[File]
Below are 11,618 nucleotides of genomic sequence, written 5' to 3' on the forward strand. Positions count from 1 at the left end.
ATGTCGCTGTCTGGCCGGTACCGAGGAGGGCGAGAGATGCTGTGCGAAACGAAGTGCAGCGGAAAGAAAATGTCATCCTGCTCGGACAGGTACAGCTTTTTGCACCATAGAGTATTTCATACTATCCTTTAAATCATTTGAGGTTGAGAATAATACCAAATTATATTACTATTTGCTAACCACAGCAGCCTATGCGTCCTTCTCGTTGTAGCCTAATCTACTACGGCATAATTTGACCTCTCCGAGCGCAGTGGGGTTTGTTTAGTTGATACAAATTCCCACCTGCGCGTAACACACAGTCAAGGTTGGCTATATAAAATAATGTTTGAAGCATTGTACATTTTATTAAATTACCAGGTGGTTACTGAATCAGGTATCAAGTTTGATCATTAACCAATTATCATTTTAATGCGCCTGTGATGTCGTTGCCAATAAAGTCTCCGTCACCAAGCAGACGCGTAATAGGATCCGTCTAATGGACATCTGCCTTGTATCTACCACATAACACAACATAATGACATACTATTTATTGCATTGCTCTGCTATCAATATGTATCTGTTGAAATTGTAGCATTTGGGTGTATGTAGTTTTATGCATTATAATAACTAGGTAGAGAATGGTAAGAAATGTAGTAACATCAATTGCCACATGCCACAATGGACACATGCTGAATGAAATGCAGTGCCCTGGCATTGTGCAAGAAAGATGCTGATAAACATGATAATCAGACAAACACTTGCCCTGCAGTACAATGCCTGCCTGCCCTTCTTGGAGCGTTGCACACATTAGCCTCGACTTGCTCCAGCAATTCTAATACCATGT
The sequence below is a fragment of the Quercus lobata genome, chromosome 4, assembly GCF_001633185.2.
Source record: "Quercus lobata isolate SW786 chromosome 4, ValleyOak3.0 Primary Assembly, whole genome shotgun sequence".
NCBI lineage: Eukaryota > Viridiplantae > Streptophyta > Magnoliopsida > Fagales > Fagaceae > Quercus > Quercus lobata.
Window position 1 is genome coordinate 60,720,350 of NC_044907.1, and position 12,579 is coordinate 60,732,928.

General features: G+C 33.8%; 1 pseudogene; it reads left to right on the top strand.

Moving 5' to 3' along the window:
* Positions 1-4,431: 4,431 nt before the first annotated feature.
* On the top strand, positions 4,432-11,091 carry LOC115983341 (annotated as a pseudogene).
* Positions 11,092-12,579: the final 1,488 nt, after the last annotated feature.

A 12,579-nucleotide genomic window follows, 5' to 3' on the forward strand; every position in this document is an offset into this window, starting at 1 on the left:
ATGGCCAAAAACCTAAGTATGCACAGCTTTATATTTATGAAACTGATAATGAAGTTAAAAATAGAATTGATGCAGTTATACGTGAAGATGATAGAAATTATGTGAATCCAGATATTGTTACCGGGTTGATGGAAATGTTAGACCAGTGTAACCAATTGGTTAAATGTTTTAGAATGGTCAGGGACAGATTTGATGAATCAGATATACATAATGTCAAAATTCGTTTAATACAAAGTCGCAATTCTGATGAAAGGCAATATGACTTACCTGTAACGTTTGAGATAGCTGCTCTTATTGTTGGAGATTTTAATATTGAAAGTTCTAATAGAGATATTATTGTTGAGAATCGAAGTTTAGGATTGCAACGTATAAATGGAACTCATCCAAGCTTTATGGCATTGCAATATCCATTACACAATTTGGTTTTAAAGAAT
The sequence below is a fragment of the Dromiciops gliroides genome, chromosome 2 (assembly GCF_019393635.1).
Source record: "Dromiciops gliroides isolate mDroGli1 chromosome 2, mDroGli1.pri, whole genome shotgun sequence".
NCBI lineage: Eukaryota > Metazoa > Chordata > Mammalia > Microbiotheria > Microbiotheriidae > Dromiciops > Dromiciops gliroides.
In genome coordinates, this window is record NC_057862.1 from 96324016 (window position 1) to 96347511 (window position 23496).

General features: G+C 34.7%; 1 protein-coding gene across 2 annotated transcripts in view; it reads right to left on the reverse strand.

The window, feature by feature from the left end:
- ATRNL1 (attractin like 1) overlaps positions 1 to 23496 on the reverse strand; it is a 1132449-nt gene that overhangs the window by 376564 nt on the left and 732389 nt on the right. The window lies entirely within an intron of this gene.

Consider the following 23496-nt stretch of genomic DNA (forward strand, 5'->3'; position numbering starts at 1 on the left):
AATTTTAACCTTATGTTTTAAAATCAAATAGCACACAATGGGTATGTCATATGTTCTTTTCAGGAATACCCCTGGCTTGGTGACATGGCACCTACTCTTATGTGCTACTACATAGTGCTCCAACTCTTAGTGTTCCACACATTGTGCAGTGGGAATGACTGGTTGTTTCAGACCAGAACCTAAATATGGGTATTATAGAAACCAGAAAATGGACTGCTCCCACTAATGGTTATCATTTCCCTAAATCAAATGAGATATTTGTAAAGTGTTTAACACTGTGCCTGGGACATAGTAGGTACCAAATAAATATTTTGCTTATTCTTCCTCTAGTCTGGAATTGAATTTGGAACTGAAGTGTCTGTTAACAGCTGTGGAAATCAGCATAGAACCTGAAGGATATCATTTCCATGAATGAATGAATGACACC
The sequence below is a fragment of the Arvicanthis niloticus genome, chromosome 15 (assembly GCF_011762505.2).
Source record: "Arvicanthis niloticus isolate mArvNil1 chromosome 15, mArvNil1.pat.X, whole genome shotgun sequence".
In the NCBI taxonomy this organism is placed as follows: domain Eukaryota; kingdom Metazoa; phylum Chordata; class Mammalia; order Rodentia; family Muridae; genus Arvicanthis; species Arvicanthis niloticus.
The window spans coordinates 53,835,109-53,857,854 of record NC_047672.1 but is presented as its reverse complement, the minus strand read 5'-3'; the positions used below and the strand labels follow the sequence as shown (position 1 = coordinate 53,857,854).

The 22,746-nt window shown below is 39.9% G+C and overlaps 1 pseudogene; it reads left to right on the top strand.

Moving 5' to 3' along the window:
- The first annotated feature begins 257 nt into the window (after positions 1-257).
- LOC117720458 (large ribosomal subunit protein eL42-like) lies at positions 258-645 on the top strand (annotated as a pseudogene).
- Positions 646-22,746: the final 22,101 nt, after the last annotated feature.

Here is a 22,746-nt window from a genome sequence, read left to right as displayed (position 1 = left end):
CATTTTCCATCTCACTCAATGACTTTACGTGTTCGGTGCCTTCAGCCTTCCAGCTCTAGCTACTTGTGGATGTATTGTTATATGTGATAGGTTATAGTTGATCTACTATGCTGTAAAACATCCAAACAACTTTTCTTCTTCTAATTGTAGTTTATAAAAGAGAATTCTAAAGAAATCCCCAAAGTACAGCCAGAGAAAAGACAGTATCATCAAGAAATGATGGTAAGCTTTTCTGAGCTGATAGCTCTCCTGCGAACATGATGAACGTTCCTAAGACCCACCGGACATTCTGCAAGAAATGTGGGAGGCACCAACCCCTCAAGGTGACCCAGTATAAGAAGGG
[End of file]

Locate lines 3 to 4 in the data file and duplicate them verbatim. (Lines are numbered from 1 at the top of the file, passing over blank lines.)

The sequence below is a fragment of the Quercus lobata genome, chromosome 4, assembly GCF_001633185.2.
Source record: "Quercus lobata isolate SW786 chromosome 4, ValleyOak3.0 Primary Assembly, whole genome shotgun sequence".